Avoiding Scams in Southeast Asia

Tourism is booming in Southeast Asia. Some combination of cheap delicious street food, vibrant nightlife, and the natural beauty of Asia’s wilderness is enticing more and more backpackers every year.

With this increase in popularity, local “entrepreneurs” have learned some new tricks (and utilized some old ones) to make some extra cash off unsuspecting tourists. Luckily for us, most scammers simply repeat the same con over and over and hope that the oblivious backpacker doesn’t know any better. So in hopes that you can avoid ruining a day or wasting money, here are the most common scams I encountered during my time in SE Asia.

Always Check the Meter

  • Many taxi drivers will rig the meter to run at a faster rate than standard. This could end up costing you 10x the amount of a normal taxi. If the meter starts climbing rapidly ask to get out immediately. Most countries standard is less than a dollar per mile. This website is a ton of help for getting some rough estimates of taxi fare in any city.
    • Vietnam: 17,700 VND= $0.77 USD/mile
    • Thailand: 15 Baht= $0.60 USD/mile
    • Cambodia: $0.80 USD/mile
    • Indonesia: 13,000 Rp= $0.95 USD/mile

Motor-Bike Damage

  • When you rent a motorbike always remember to take photos of the bike before leaving. Rental agencies can claim that you damaged the bike and demand payment for replacement parts. This is especially problematic because many of the back-alley rentals that backpackers often use require that they hold your passport as collateral.

Sorry, Closed

  • Tuk-tuk/Taxi drivers will often tell you that certain temples or attractions are closed. Then they will offer to take you somewhere else instead. Know the hours of operation where you want to go and don’t let them tell you otherwise. If they won’t take you, another driver will.

Know the Currency

The simplest way to avoid being scammed is to know roughly how much things cost. Shop around first, feel out the price of things from various vendors, and always start VERY low when haggling. A good rule of thumb is to start at 25% of what they originally offer.

You should also familiarize yourself with the currency conversion. Personally, I use the free app Currency for more challenging conversions because it works offline. In areas of SouthEast Asia such as Vietnam where the exchange rate is 22,300 VND to the US dollar, the math can be hard to do on the spot without a converter. Many venders will count on this and ask an obscene amount of money for cheap items. If you aren’t familiar with the money ahead of time you could end up paying $10 USD for a red bean cake that probably should have cost you 25 cents.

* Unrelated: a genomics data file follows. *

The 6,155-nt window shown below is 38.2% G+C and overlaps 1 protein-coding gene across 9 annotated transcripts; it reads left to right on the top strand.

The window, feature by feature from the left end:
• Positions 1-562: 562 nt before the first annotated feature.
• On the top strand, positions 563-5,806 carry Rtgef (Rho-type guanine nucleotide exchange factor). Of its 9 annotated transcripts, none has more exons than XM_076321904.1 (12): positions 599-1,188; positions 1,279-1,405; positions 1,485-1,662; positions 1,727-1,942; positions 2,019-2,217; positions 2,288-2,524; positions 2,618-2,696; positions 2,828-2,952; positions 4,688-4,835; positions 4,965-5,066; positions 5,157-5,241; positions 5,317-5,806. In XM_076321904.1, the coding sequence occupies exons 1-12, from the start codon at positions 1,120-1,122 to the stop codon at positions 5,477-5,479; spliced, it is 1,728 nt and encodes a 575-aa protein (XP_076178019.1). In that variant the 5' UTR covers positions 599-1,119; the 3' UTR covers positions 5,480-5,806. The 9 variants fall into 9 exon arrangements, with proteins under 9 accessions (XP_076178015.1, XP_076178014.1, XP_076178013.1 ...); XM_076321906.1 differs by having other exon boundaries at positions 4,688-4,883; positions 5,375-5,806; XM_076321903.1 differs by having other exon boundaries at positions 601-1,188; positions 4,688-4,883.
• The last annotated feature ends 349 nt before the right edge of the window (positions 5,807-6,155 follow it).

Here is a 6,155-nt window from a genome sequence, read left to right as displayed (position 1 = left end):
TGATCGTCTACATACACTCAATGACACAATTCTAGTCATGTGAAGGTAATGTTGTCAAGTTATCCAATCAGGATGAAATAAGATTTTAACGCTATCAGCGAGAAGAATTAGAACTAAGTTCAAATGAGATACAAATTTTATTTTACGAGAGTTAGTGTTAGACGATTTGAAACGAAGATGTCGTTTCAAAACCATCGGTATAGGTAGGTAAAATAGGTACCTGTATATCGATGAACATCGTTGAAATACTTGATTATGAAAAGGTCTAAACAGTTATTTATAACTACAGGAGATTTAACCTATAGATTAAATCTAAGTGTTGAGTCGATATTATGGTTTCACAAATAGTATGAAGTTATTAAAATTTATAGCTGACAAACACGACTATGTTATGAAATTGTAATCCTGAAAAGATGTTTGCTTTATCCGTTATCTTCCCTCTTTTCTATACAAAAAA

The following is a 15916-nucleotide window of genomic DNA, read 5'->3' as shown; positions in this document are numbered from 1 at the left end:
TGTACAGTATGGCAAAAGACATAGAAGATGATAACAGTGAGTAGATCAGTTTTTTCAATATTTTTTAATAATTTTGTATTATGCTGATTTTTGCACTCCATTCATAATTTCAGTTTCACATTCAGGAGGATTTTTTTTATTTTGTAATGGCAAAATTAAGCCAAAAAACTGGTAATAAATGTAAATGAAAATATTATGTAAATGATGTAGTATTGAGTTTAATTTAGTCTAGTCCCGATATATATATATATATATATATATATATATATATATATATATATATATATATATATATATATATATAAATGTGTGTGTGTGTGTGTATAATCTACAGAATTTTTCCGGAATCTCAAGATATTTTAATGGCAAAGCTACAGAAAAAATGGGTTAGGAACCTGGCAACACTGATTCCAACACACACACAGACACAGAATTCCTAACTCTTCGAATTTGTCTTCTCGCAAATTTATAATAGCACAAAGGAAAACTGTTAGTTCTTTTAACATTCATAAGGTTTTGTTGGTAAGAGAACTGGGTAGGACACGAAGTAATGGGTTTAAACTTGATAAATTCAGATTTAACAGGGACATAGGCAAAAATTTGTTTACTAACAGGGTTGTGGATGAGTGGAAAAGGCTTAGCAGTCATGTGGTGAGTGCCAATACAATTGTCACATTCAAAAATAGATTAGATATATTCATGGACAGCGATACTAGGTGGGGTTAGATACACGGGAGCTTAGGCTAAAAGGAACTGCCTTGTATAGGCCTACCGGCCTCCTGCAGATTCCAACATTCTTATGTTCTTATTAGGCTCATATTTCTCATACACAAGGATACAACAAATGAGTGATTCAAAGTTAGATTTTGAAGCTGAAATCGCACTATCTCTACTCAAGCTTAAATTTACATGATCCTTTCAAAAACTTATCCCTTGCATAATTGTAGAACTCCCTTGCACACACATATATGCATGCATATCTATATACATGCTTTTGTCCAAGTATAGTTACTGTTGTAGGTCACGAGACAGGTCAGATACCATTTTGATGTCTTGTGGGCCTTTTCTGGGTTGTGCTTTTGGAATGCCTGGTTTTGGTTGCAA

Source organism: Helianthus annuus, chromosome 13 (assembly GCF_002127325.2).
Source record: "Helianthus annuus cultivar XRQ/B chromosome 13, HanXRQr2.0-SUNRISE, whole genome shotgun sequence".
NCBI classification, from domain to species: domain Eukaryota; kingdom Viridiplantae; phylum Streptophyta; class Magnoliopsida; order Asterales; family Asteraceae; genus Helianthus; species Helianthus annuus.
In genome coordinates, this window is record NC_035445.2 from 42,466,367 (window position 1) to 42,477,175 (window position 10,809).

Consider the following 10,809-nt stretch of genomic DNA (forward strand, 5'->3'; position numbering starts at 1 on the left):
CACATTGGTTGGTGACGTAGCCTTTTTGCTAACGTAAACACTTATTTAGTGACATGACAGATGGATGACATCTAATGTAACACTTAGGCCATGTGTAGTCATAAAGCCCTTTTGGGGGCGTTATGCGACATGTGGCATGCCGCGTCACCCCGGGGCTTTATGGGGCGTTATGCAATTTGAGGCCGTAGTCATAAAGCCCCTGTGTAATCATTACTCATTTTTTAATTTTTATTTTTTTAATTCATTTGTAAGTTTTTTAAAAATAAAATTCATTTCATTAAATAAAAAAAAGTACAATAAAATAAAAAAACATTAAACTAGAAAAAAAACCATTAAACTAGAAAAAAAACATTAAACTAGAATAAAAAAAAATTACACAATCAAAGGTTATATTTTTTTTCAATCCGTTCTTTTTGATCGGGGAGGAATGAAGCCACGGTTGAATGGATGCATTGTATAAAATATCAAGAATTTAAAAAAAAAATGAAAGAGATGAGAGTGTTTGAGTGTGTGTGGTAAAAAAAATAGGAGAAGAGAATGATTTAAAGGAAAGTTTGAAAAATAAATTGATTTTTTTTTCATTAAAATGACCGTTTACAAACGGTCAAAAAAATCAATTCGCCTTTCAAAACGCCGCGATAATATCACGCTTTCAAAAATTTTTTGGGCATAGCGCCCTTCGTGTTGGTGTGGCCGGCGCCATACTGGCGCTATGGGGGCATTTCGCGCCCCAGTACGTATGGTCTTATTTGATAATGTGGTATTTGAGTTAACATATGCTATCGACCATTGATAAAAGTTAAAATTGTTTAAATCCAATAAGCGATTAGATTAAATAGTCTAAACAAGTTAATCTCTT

It may be tempting to give money to or purchase things from children. Some sell bracelets, while others simply sit in the street and panhandle. The reality is women and children are abducted or sold into this situation. In many cases, their captors intentionally injure them in some way to play on the emotions of sympathetic tourists. Buying anything will not help their situation. It will encourage others to force children to peddle goods for money because it works.

Thailand sees more tourists than any other SE Asian country. Because of this many have taken advantage of the opportunity to make a quick buck. Here are some of the most common Thailand specific schemes.

Lucky Buddha Day

  • A tuk-tuk driver will pick you up and inform you that it is “Lucky Buddha Day”. Which means that admission to three temples nearby are free today. He will drive you to all three for a cheap price, which seems like a great deal. At the third “temple” a man will approach you and tell you about a market having a giant discount sale that you have to visit. Your tuk-tuk driver will also insist that you must go and will drive you for free. Instead he takes you to a suit shop. The suit shops are run by pushy mafia-like salesmen who attempt to intimidate you into purchasing a suit. This whole ordeal is easily avoided by politely telling the driver that you know admission is free and you aren’t interested.

Suit Shops

  • Many tuk-tuk drivers will give you a MUCH lower rate to your destination if you agree to stop at one of these shops along the way. Buying a custom-made suit in Thailand is very cheap and the shops are everywhere. These shops pay for the drivers gas in exchange for bringing tourists to them. It’s a waste of 20 minutes, but in the end, they can’t force you to purchase anything. It will save you some cash in transportation if your willing to go through the hassle.

Floating Market

  • The Damnoen Saduak floating market is world-famous both for being one of the largest floating markets in the world and as a location used in the filming of James Bond. Now it is mostly used for peddling tourists overpriced mass-produced goods and an iconic Instagram post.  Taxi drivers will suggest taking you to the market. Unless you have a working phone with GPS or exceptional map skills, I wouldn’t recommend it. My driver brought me to a boat service that then charges you $100 USD to ride a boat through the market.  The market is free although they will tell you there is no other way to access it. It’s an elaborate attempt to force you into paying for the boat.
  • My advice: skip this floating market altogether and go to a smaller one closer to Bangkok. Or even better the floating market near Ayutthaya in central Thailand.

***This floating market is an easy drive from Ayutthaya Historical Park and housed some very sweet elephants.

Generally speaking, the locals are kind and good-natured about it. If you stand your ground with a smile they will back off and no feelings will be hurt. It’s best not to take it too personally. People here work to survive and just having one tourist fall for their scheme each day can be enough money for them to go home to their families.

Question? Comments? Let me know here!